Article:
If you watch recruiting closely for a few years, and you really observe what recruits say and what eventually ends up happening, you get to be pretty good at reading between the lines of recruiting articles. Recruits often tell recruiting analysts what those analysts want to hear, and the analysts themselves are pretty good at asking loaded questions and providing selective quotes.
As an example of what I'm talking about, suppose you have a kid who lives in Florida and has been a Florida State fan all his life. He says something to the effect of, "Florida State is my team because I've lived in Florida all my life, but that's not going to have a big impact on my life." What he means is, "I'm going to Florida State, but I'm going to take some visits and experience the fun of recruiting first." If he says, "LSU is way up there on my list," what he means is, "LSU is an afterthought." The only real chance LSU or any other out-of-state school has is if Florida State fails to offer the kid.
I'm not being critical of the kids. It's not like they're lying. They are listening to other teams' recruiting pitches. They do have LSU on their list, perhaps a distant 3rd or 4th with little or no chance of making up the ground. Heck, they might even be thinking that they have open recruiting, but in the end a kid like that almost always picks the childhood favorite team if it's a real option for him.
As briefly alluded to earlier in this post, there is an alternative meaning to the kid's words of encouragement to other teams' fanbases. His statement may mean he does not have a real scholarship offer from his favorite school. He wants it, but he may not be willing to come out and say that he does not have it, out of embarrassment and ego.
One thing to be mindful of is that not all "offers" are the same. The written offer the recruits receive in the mail definitely is not an "offer" in the legal contractual sense, and may not actually mean much of anything. A kid who receives an offer in the mail and who actually calls the coach to commit may come to find out that the coach has 4 players ahead of him on the board at his position and will not accept his commitment until he learns what those other 4 players are doing. If the coach gets one or two of those 4 to commit to his school, he will never accept the commitment of the other kid and the offer amounts to nothing.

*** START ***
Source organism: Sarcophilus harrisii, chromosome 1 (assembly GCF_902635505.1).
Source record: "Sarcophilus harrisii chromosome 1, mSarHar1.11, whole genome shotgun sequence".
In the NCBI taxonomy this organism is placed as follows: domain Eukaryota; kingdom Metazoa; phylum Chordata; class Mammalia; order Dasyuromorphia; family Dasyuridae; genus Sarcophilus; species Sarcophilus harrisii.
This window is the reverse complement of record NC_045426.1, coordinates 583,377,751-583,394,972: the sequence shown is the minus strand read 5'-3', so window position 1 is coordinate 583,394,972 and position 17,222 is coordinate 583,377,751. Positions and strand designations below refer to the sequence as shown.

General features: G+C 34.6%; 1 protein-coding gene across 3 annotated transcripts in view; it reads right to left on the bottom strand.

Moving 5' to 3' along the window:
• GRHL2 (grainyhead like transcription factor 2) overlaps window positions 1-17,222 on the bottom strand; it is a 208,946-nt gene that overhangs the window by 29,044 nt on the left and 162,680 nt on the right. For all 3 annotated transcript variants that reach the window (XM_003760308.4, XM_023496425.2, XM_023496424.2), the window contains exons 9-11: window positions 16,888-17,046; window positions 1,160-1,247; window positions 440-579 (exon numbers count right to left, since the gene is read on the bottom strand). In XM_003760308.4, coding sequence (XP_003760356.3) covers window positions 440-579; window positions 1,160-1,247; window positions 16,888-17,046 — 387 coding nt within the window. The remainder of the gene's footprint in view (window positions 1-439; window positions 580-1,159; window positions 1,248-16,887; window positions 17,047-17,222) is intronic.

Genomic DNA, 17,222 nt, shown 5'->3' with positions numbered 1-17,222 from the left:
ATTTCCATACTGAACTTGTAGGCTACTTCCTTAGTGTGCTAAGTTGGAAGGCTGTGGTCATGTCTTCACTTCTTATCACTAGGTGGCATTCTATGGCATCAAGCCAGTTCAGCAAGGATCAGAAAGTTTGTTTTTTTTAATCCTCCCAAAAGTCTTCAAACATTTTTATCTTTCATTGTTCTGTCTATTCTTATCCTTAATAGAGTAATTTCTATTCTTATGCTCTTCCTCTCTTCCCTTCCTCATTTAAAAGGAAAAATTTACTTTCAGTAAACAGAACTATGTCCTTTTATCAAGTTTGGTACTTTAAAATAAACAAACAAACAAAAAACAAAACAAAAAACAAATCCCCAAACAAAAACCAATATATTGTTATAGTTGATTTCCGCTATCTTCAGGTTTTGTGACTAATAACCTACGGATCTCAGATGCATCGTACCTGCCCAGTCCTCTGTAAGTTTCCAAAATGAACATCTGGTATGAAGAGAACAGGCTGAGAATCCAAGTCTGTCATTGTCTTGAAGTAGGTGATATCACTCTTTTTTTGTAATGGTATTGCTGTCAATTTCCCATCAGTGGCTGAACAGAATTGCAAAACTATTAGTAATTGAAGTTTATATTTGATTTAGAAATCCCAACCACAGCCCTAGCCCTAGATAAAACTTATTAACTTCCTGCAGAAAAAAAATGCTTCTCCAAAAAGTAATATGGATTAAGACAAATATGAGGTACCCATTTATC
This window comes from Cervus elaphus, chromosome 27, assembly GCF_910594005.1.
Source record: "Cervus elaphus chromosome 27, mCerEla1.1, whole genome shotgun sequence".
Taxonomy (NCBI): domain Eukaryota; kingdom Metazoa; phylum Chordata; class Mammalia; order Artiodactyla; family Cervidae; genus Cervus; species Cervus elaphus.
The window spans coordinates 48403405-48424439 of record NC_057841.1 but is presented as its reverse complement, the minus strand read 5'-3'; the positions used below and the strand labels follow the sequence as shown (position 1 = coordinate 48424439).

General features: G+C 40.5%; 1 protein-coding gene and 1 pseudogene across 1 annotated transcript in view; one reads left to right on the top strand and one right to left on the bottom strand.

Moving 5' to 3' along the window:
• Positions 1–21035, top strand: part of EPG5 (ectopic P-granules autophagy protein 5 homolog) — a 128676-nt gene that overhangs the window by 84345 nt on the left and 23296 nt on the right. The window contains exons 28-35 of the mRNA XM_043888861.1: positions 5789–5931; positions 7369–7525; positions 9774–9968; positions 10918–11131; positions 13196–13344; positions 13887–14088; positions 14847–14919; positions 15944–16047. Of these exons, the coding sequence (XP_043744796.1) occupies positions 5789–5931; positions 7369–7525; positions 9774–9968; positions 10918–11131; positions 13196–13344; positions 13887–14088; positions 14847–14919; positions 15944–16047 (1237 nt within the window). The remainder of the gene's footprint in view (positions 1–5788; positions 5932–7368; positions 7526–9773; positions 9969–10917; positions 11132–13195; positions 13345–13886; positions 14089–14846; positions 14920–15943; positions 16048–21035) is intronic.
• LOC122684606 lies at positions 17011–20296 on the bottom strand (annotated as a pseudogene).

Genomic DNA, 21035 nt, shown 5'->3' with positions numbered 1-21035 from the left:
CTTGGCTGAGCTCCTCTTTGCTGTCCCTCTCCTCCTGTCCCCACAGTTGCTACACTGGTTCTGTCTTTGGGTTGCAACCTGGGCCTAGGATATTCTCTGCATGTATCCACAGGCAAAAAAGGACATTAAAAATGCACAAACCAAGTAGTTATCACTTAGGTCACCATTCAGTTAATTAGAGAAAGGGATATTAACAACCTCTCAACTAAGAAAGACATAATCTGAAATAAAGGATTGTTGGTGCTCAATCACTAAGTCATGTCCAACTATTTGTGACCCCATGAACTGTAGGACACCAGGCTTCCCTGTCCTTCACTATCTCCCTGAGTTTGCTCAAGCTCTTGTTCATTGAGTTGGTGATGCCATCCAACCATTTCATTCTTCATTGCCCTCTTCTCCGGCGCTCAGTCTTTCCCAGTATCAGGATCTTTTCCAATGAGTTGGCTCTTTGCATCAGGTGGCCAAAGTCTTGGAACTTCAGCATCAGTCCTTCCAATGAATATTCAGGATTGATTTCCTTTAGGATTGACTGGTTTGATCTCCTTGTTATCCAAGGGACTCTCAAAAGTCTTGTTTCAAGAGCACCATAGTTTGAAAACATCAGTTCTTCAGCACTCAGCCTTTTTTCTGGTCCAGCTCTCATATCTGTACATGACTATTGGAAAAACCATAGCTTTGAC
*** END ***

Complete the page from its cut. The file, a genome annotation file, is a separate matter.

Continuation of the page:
It's a harsh business, and this is sometimes how it works. A kid may receive the offer he wanted all his life only to find out it wasn't an offer at all.
As you read articles on recruiting services, keep these things in mind. A recruit who tells you he has a lifelong favorite school but is open to anyone is probably not be completely honest, perhaps even to himself, about either his state of mind or the state of his scholarship offers.
This begs the question, however. How do you tell when an athlete is really sincere about being serious about LSU. There's not hard and fast rule, but sometimes a recruit will say something surprisingly candid, like Mississippi quarterback Chris Garrett said recently, as reported by rebelsports.com: "I'm actually looking at LSU pretty hard. Really hard, actually." He continued: "When I went to LSU, I fell in love with the place." But he's not done: "It's going to be really, really soon (that I make my final commitment). I've made up my mind. I just want to wait a little while." [All emphasis added by me].
That's a kid who is really serious about LSU. He's currently a soft commitment to Mississippi State, and he may not end up switching, or may end up switching back if he does, but he's serious. He's getting past cliches, talking about his feelings for LSU in some depth, and indicating he's already made up his mind. Some of these other guys aren't serious. Garrett is.